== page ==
Breathe deep. You’ve almost made it again.
After Tuesday, the ads are over. The junk mail can stop. The robocalls and surveys can find another topic for a while (and surely will). And with Daylight Savings over, you’ve even got your lost sleep back so you can recover your bearings.
But first, there’s a small job to left to do.
And small as it is, a lot of us won’t do it.
Every couple of years, a lot of time and money gets spent on “Get Out the Vote” campaigns. And every couple of years, the effect is … variable, if you want to say it kindly. In a good year, 60 percent of us may show up to the polls. In a bad year, even 40 percent may look like an impossible dream.
And in a midterm election, when there’s no presidential candidate at the top of the ticket, the bad years can be very bad indeed.
Everyone with a cause or a candidate wants to change that, of course – at least, for the folks who support THEM or who haven’t decided yet. And so, a lot of tactics get tried:
Eat Your Spinach – “Voting is good for you! It’s your duty! And you’re not leaving this dinner table until you’re done!”
Ooh, Shiny! – “Who wouldn’t want this cool sticker of the American flag? It’s the perfect accent to every outfit!”
What About Those Guys? – “If you don’t, (fill in least favorite person) will – and you know what he’s like!”
Buy Now! – “It couldn’t be easier! We’ll bring the ballot right to you! You drop it in the mail! Or even bring it to the curb! Heck, we’ll even throw in this lovely set of steak knives ABSOLUTELY FREE!” (Disclaimer: there are no steak knives.)
Be Emotional – “People died to give you this vote. And you want to throw it away? I bet you shot Bambi’s mom, too.”
Be Practical – “These are the elections that count. No electoral college hoo-hah getting in the way, just your voice and mine. You wanna complain? Here’s your ticket.”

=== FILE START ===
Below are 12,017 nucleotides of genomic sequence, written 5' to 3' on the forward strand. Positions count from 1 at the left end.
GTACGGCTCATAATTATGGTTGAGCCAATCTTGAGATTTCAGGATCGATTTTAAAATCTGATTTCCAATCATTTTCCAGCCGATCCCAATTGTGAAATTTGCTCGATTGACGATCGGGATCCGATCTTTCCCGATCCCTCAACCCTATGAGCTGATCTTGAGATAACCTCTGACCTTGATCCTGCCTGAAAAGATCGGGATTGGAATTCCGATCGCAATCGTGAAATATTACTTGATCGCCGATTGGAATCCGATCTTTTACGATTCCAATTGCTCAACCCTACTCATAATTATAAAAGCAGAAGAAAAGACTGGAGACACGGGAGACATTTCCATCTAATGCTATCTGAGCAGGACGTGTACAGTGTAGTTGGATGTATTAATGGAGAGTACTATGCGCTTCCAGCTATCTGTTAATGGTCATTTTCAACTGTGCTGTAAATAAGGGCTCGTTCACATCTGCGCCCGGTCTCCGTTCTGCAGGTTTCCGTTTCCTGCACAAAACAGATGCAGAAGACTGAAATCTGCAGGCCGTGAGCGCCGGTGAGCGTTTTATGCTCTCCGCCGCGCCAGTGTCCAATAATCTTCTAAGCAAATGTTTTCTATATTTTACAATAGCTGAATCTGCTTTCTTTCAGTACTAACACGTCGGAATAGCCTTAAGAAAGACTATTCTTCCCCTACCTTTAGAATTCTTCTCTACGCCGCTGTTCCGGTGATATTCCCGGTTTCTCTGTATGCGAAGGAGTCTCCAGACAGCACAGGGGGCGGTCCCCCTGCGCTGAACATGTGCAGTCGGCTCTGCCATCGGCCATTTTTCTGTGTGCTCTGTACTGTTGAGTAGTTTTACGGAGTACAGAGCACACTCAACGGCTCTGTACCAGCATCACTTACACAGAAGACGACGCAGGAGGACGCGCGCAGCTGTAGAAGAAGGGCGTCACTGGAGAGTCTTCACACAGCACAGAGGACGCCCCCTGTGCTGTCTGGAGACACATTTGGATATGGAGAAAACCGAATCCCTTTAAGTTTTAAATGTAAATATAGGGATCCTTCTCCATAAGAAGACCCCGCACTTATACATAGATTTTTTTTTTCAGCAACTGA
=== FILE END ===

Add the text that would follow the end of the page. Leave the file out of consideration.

Be Really Practical – “You know those phone calls and doorbell ringers you’re sick of? You vote, and they magically go away. It’s like something out of Harry Potter.”
As I said, the results are mixed. Some tactics may help (especially clearing away the logistical barriers), but none is a magic bullet cure-all. And the reason is simple.
At its heart, voting is an act of caring.
It’s a small act of caring, true. Voting is to civic engagement what a wedding is to a good marriage – a first step on the road that’s often mistaken for the end of the race. It’s a commitment that says what kind of society you want to live in. What issues and people are important to you. Who gets helped and who gets hurt.
It’s not just an abstract number shuffle. It’s a decision that changes more lives than the lottery and for a longer period. Sometimes the results can seem prosaic – jobs created or lost, standards created or repealed, projects begun or abandoned. But at the root are faces –a decision of who will be seen as a neighbor and who as a stranger, who will be greeted with open arms and who with doubled fists.
A single step. A first step. Even an easy one.
And if the caring isn’t there, even the easy step is too hard. It gets forgotten. Or cynically bypassed. Or maybe worst of all, done without any thought at all, just a tick of the box to get it over with. Boosting the turnout numbers, yes, but adding nothing to the decision.
Would you want an employee or a co-worker who approaches their job that way?
It can be good that everyone votes. But it’s vital that everyone who votes, cares.
Take the time. Spend the thought. Invest the heart.
Once again, there’s a small job left to do.
Do it right. Do it well.